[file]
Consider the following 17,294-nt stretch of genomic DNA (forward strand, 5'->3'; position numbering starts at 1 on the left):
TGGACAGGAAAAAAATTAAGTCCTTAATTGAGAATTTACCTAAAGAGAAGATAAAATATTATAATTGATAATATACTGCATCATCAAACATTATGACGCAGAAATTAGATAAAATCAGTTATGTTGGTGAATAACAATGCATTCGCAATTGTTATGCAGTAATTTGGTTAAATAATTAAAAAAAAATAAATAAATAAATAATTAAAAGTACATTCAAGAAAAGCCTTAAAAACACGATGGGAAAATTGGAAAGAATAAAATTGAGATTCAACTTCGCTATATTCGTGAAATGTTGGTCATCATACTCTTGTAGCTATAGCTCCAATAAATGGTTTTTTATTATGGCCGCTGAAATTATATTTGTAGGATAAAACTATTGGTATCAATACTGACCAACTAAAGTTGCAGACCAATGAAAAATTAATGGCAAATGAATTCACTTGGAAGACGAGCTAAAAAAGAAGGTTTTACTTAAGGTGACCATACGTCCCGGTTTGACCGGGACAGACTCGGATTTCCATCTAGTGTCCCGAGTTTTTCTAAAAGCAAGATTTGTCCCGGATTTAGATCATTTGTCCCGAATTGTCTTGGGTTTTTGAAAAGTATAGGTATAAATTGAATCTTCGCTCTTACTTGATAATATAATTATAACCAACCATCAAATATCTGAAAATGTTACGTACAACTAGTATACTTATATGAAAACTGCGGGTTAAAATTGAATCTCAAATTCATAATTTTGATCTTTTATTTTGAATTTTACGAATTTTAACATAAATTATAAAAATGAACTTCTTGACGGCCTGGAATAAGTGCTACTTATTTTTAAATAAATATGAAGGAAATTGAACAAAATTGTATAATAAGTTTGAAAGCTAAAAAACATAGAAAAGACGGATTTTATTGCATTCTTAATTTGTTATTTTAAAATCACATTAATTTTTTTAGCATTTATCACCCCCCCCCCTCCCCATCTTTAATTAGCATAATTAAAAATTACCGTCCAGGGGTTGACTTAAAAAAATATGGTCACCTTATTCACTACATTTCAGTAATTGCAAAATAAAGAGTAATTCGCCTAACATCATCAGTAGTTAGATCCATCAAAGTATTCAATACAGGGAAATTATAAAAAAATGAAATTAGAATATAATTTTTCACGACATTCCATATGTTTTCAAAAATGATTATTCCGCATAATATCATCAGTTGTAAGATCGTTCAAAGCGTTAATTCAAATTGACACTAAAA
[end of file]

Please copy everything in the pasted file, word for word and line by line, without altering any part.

Consider the following 17,294-nt stretch of genomic DNA (forward strand, 5'->3'; position numbering starts at 1 on the left):
TGGACAGGAAAAAAATTAAGTCCTTAATTGAGAATTTACCTAAAGAGAAGATAAAATATTATAATTGATAATATACTGCATCATCAAACATTATGACGCAGAAATTAGATAAAATCAGTTATGTTGGTGAATAACAATGCATTCGCAATTGTTATGCAGTAATTTGGTTAAATAATTAAAAAAAAATAAATAAATAAATAATTAAAAGTACATTCAAGAAAAGCCTTAAAAACACGATGGGAAAATTGGAAAGAATAAAATTGAGATTCAACTTCGCTATATTCGTGAAATGTTGGTCATCATACTCTTGTAGCTATAGCTCCAATAAATGGTTTTTTATTATGGCCGCTGAAATTATATTTGTAGGATAAAACTATTGGTATCAATACTGACCAACTAAAGTTGCAGACCAATGAAAAATTAATGGCAAATGAATTCACTTGGAAGACGAGCTAAAAAAGAAGGTTTTACTTAAGGTGACCATACGTCCCGGTTTGACCGGGACAGACTCGGATTTCCATCTAGTGTCCCGAGTTTTTCTAAAAGCAAGATTTGTCCCGGATTTAGATCATTTGTCCCGAATTGTCTTGGGTTTTTGAAAAGTATAGGTATAAATTGAATCTTCGCTCTTACTTGATAATATAATTATAACCAACCATCAAATATCTGAAAATGTTACGTACAACTAGTATACTTATATGAAAACTGCGGGTTAAAATTGAATCTCAAATTCATAATTTTGATCTTTTATTTTGAATTTTACGAATTTTAACATAAATTATAAAAATGAACTTCTTGACGGCCTGGAATAAGTGCTACTTATTTTTAAATAAATATGAAGGAAATTGAACAAAATTGTATAATAAGTTTGAAAGCTAAAAAACATAGAAAAGACGGATTTTATTGCATTCTTAATTTGTTATTTTAAAATCACATTAATTTTTTTAGCATTTATCACCCCCCCCCCTCCCCATCTTTAATTAGCATAATTAAAAATTACCGTCCAGGGGTTGACTTAAAAAAATATGGTCACCTTATTCACTACATTTCAGTAATTGCAAAATAAAGAGTAATTCGCCTAACATCATCAGTAGTTAGATCCATCAAAGTATTCAATACAGGGAAATTATAAAAAAATGAAATTAGAATATAATTTTTCACGACATTCCATATGTTTTCAAAAATGATTATTCCGCATAATATCATCAGTTGTAAGATCGTTCAAAGCGTTAATTCAAATTGACACTAAAA